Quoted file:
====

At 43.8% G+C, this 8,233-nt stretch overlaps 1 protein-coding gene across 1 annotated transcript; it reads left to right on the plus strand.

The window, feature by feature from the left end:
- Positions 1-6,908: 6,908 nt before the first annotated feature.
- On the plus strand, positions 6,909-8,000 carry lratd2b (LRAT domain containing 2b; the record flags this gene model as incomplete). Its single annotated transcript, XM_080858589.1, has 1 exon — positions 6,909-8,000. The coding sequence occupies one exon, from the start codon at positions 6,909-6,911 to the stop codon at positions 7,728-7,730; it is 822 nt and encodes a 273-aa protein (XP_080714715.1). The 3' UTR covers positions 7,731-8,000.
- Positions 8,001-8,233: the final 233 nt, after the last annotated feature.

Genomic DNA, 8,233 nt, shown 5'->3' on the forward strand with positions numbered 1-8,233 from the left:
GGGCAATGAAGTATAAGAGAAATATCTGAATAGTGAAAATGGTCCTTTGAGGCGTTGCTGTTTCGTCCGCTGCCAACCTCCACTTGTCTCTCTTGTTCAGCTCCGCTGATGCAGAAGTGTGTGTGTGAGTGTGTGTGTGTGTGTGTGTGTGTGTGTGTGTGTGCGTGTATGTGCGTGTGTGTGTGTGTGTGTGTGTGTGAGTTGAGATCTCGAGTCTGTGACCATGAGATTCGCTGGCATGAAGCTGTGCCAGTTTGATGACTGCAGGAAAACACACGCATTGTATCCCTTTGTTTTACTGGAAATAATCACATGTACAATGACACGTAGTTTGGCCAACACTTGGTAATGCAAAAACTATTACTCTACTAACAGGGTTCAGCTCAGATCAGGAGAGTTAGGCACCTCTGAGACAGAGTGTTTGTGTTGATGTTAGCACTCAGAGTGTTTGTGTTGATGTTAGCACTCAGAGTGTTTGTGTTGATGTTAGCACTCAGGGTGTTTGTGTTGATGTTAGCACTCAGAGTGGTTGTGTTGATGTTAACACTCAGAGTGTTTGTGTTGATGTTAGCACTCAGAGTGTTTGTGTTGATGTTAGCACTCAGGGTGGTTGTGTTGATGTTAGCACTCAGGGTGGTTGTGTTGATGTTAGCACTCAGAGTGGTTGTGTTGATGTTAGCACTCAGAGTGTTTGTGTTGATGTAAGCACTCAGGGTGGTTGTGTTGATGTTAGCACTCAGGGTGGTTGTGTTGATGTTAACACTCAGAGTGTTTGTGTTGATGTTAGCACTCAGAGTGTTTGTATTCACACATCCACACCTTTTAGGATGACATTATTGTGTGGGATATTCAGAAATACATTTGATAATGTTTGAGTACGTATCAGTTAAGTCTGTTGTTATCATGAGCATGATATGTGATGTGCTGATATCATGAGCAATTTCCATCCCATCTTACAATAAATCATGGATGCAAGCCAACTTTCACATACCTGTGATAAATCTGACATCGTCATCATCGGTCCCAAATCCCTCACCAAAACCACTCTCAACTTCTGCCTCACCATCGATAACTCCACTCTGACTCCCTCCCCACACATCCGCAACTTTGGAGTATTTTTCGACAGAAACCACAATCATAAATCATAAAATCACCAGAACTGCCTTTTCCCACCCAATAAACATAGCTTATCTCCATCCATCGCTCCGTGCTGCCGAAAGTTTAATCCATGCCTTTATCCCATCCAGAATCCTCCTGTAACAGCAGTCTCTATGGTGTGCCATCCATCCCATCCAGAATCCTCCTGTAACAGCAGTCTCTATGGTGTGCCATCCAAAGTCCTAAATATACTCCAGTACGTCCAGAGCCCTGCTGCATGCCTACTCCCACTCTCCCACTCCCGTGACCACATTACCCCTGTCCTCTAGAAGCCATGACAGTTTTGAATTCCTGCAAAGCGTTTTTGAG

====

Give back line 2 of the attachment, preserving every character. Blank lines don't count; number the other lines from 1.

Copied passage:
The window, feature by feature from the left end: